ACE3208 : Zoo Animal Science and Management
- Offered for Year: 2017/18
- Module Leader(s): Dr Matthew Leach
- Owning School: Agriculture, Food & Rural Development
- Teaching Location: Newcastle City Campus
|Semester 2 Credit Value:||10|
This module aims to introduce students to the science underpinning current captive management techniques that are used to house and care for zoo animals in the UK and around the world. The module will provide an introduction to the history of zoological collections along with the importance of conservation and management. Students will gain insight into current, modern keeping methods exploring physiology, nutrition, behaviour and welfare of a wide range of captive wild animal species.
This module will provide the students with a unique opportunity to learn more about modern zoo animal management and the science that underpins it.
Outline Of Syllabus
This module will begin with a history of zoological menageries in the UK, describing their roles and function. This will be followed by a lecture covering the general topics of legislation and the zoo licensing system, followed by a lecture introducing enclosure design and evaluation. These lectures will form the basis of the lectures, seminars and visits that comprise the majority of the module. The module will be structured such that the lecture/s are family or species specific (e.g. felines, canines, hoof stock, pachyderms, primates etc.) and will cover the major aspects of the science underpinning the management of each family or species in captivity and how they differ. Therefore each set of lectures will cover the following topics:
• Anatomy and physiology with specific reference to its impact on management.
• Housing and husbandry with specific reference to enclosure design.
• Behaviour and its impact on management and enclosure design.
• Reproduction and breeding with specific reference to the current captive breeding programmes.
• Animal welfare issues and potential solutions including environmental enrichment and training.
The following families or species that are commonly held in the UK will be covered during the course:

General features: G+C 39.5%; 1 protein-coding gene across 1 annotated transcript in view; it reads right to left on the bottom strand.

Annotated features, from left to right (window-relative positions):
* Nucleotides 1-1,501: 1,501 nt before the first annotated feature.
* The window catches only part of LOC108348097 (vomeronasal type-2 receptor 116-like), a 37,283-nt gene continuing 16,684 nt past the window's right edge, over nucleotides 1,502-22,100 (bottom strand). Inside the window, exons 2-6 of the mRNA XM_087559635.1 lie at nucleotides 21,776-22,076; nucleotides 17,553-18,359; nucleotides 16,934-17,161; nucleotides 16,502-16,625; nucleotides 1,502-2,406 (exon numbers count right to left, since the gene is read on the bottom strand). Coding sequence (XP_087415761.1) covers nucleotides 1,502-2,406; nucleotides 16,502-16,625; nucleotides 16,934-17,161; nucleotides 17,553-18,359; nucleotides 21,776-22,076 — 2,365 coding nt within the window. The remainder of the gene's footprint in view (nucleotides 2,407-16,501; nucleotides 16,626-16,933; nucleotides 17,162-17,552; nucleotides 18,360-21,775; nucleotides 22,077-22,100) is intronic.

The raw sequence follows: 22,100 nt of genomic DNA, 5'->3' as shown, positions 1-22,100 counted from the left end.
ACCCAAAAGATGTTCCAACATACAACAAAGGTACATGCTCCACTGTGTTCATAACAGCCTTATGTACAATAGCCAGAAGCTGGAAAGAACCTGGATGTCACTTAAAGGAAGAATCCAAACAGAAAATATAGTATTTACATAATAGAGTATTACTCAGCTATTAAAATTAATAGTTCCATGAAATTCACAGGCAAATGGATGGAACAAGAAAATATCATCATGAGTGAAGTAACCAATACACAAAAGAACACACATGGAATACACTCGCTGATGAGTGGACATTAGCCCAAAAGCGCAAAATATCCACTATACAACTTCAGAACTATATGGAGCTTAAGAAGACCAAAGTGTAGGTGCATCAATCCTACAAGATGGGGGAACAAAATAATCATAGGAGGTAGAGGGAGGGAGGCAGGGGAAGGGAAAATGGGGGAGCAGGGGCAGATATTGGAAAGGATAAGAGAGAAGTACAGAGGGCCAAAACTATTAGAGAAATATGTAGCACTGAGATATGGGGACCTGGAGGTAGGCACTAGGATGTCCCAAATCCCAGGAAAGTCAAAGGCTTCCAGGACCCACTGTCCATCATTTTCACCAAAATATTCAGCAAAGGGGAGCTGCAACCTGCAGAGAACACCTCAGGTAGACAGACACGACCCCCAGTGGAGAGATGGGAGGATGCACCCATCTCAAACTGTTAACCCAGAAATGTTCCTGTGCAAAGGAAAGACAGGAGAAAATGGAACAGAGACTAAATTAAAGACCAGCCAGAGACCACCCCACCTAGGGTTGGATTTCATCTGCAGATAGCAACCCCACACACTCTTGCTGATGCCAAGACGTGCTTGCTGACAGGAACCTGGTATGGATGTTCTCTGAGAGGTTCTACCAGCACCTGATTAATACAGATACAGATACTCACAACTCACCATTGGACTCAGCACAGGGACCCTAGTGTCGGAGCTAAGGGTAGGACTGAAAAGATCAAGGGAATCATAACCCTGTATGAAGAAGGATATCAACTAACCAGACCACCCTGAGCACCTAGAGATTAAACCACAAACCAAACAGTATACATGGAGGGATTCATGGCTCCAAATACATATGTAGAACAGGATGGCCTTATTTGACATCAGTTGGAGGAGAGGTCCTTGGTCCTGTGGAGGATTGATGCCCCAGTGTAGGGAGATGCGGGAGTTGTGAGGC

• Carnivore species (felids and canids).
• Herbivore species (hoof stock and pachyderms).
• Primate species (old world, new world and apes).
• Aquatic mammal species (seals, sea lions and otters).
• Marsupial species.
• Other small mammals species
• Bird species (raptors, parrots, penguins and other exotic birds).
• Reptile and chelonian species.
• Amphibian species.
• Fish species held in aquariums.
The final lectures will cover the role that modern captive collections have to play in conservation and practical welfare assessment in a zoological setting. In addition to lectures there will be:
• A visit to the Kirkley Hall zoological collection and to the Blue Reef Aquarium in order for the students to see captive animal management in practice.
• A seminar from a leading expert in environmental enrichment of zoo animals and a seminar from a zoo curator.
|Scheduled Learning And Teaching Activities||Lecture||22||1:00||22:00||N/A|
|Guided Independent Study||Assessment preparation and completion||1||12:00||12:00||Revision & completion of Semester 2 Examination|
|Scheduled Learning And Teaching Activities||Small group teaching||2||3:00||6:00||Seminars|
|Guided Independent Study||Project work||1||20:00||20:00||Preparation for oral presentation & written assignment|
|Scheduled Learning And Teaching Activities||Fieldwork||2||3:00||6:00||Visits to Kirkley Hall & Blue Reef Aquarium|
|Guided Independent Study||Independent study||1||22:00||22:00||Lecture follow up|
|Guided Independent Study||Independent study||1||12:00||12:00||Research & reading beyond the taught material|
Teaching Rationale And Relationship
Lectures to introduce zoo animal management and the science that underpins it. Small group teaching and field trips to allow the development of applied understanding of a range of captive species and specific activities (i.e. Environmental enrichment & curatorship). Project work to allow the development of a critical understanding of a specific species and their housing and husbandry.
The format of resits will be determined by the Board of Examiners
|Written Examination||90||2||A||70||3 out of 5 questions|
|Case study||2||M||30||30% for a group poster presentation of 15 minutes (with peer evaluation).|
Assessment Rationale And Relationship
The exam assesses the knowledge acquisition and the ability to synthesise and produce reasoned answers under time constraints. The case study allows the students to apply what they have learnt in the taught part of the module and to work over time to collect, synthesise and present information. The students' presentational skills are assessed by means of group poster presentations.
Study abroad students may request a take-away exam paper to be returned via NESS.
- Reading List Website : rlo.ncl.ac.uk